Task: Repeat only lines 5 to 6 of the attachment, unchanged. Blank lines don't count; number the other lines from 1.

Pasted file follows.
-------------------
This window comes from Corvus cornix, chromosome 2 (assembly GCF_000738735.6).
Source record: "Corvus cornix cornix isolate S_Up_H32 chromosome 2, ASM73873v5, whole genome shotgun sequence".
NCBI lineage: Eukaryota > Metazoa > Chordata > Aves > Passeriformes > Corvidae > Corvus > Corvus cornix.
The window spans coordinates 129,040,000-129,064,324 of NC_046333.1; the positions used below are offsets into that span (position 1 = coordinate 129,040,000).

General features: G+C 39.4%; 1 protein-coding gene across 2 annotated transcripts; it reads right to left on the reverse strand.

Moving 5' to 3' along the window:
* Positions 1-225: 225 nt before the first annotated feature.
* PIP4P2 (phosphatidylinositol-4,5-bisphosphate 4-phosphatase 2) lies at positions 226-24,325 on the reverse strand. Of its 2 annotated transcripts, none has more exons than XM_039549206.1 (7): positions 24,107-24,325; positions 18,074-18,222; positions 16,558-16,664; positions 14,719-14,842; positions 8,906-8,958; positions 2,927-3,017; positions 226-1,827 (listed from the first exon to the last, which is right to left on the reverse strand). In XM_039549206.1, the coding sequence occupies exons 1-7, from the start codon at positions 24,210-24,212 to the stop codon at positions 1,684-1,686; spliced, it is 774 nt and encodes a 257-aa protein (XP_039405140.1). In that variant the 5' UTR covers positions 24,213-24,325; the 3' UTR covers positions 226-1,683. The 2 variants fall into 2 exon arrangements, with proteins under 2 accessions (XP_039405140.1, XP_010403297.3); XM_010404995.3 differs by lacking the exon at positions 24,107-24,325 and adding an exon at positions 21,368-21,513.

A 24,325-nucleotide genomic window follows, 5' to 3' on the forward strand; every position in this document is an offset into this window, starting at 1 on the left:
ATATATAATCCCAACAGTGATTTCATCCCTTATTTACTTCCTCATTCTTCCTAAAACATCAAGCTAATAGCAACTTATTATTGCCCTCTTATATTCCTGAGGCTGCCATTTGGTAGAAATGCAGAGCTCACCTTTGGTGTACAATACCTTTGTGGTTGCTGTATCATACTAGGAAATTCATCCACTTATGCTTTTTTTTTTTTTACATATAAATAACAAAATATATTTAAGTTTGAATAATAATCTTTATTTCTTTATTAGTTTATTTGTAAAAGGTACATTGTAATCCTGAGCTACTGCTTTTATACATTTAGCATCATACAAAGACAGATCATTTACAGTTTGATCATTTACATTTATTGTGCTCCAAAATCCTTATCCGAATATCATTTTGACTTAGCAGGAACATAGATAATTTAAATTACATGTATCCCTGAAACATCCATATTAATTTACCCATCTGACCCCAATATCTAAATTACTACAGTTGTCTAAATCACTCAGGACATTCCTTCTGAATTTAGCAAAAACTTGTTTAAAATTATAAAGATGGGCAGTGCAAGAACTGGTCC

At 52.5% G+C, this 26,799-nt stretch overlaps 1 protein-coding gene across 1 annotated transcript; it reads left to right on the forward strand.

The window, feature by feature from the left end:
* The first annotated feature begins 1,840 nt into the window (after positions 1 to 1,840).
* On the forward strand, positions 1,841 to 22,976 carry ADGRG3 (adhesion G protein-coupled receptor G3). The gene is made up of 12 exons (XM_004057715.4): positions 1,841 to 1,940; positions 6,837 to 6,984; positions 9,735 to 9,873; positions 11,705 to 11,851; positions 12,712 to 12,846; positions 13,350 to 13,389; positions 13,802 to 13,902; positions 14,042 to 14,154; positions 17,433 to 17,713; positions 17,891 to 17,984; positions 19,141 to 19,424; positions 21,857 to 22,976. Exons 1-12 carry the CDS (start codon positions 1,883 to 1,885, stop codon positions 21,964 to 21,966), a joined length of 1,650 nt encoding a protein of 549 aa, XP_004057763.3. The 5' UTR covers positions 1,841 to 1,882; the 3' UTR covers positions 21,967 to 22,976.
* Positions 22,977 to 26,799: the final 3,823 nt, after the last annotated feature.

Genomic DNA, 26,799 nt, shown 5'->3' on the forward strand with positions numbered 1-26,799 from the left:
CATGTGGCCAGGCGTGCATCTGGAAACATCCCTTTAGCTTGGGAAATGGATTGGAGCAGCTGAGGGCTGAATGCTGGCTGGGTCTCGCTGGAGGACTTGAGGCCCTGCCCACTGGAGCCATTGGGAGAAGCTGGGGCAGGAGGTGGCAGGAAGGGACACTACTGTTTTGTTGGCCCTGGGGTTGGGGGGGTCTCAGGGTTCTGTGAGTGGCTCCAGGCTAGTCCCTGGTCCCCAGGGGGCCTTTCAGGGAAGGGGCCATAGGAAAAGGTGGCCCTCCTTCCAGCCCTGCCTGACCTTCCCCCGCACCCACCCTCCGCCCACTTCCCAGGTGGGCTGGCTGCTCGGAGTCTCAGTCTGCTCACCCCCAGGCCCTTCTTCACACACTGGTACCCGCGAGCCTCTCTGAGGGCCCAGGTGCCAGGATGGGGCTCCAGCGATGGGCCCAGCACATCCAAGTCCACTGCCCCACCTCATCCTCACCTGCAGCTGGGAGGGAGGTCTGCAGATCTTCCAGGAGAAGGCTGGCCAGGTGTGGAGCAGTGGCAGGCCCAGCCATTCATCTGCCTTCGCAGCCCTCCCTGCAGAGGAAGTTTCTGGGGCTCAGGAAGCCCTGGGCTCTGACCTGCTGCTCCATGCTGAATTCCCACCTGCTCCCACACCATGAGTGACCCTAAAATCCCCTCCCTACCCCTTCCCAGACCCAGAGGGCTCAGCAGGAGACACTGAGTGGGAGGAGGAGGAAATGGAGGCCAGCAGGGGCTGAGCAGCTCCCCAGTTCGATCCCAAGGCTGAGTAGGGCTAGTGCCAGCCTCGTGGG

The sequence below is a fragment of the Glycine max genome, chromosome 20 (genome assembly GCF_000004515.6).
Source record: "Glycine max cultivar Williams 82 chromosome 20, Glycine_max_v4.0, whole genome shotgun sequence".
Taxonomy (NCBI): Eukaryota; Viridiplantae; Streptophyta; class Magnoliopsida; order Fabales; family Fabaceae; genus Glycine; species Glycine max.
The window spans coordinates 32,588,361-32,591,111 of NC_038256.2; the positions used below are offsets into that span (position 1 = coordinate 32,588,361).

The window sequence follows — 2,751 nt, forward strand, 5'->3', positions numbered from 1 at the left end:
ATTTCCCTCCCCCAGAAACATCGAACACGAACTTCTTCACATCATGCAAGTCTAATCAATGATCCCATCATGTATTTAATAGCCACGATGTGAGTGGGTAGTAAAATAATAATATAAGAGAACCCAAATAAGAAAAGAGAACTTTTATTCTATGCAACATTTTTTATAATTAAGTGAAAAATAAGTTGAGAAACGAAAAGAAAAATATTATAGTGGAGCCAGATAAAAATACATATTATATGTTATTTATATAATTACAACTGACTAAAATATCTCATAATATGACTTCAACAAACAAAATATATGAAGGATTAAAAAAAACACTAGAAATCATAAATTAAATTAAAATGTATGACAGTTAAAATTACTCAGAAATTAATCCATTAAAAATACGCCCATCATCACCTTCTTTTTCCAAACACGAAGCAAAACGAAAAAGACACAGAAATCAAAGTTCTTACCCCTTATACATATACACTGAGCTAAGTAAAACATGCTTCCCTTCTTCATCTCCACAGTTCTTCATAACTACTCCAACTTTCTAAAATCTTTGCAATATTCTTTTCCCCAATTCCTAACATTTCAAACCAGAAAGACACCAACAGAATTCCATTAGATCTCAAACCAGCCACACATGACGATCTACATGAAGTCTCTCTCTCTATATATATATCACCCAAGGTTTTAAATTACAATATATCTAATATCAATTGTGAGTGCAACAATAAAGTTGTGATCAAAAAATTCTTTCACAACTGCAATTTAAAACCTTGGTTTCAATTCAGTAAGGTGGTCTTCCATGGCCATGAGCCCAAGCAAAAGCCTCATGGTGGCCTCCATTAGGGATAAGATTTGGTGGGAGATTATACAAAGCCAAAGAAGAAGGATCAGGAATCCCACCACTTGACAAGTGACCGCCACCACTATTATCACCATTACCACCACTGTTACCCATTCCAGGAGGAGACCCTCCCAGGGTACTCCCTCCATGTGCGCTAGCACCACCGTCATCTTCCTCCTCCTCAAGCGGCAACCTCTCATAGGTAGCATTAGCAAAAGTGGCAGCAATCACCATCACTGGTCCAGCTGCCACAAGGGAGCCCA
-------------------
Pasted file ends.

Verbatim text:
General features: G+C 39.4%; 1 protein-coding gene across 2 annotated transcripts; it reads right to left on the reverse strand.

Moving 5' to 3' along the window: